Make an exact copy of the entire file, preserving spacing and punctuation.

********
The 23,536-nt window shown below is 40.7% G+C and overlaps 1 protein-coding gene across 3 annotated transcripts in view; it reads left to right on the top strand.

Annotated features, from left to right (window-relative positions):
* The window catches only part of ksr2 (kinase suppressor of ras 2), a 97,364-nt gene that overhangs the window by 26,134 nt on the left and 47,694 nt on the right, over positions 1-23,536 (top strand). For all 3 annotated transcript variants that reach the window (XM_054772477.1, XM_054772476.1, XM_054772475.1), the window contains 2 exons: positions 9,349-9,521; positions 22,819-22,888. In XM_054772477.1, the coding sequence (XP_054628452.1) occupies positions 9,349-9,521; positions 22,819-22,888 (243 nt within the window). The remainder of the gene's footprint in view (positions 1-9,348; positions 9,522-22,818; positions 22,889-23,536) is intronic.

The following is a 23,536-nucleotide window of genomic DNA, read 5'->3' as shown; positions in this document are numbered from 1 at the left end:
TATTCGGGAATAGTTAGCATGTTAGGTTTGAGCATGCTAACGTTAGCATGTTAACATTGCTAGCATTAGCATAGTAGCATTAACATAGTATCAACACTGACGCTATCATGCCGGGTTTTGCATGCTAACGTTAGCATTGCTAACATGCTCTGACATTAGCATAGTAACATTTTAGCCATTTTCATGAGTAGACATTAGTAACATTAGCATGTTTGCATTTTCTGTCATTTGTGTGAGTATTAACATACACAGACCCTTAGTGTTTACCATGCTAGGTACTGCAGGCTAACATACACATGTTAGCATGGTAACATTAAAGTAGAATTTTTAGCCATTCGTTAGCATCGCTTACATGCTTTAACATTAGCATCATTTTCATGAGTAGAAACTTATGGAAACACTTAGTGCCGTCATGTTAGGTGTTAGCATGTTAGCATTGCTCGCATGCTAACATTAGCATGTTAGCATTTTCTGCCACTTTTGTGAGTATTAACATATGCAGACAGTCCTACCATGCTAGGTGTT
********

The 23,536-nt window shown below is 40.7% G+C and overlaps 1 protein-coding gene across 3 annotated transcripts in view; it reads left to right on the top strand.

Annotated features, from left to right (window-relative positions):
* The window catches only part of ksr2 (kinase suppressor of ras 2), a 97,364-nt gene that overhangs the window by 26,134 nt on the left and 47,694 nt on the right, over positions 1-23,536 (top strand). For all 3 annotated transcript variants that reach the window (XM_054772477.1, XM_054772476.1, XM_054772475.1), the window contains 2 exons: positions 9,349-9,521; positions 22,819-22,888. In XM_054772477.1, the coding sequence (XP_054628452.1) occupies positions 9,349-9,521; positions 22,819-22,888 (243 nt within the window). The remainder of the gene's footprint in view (positions 1-9,348; positions 9,522-22,818; positions 22,889-23,536) is intronic.

The following is a 23,536-nucleotide window of genomic DNA, read 5'->3' as shown; positions in this document are numbered from 1 at the left end:
TATTCGGGAATAGTTAGCATGTTAGGTTTGAGCATGCTAACGTTAGCATGTTAACATTGCTAGCATTAGCATAGTAGCATTAACATAGTATCAACACTGACGCTATCATGCCGGGTTTTGCATGCTAACGTTAGCATTGCTAACATGCTCTGACATTAGCATAGTAACATTTTAGCCATTTTCATGAGTAGACATTAGTAACATTAGCATGTTTGCATTTTCTGTCATTTGTGTGAGTATTAACATACACAGACCCTTAGTGTTTACCATGCTAGGTACTGCAGGCTAACATACACATGTTAGCATGGTAACATTAAAGTAGAATTTTTAGCCATTCGTTAGCATCGCTTACATGCTTTAACATTAGCATCATTTTCATGAGTAGAAACTTATGGAAACACTTAGTGCCGTCATGTTAGGTGTTAGCATGTTAGCATTGCTCGCATGCTAACATTAGCATGTTAGCATTTTCTGCCACTTTTGTGAGTATTAACATATGCAGACAGTCCTACCATGCTAGGTGTT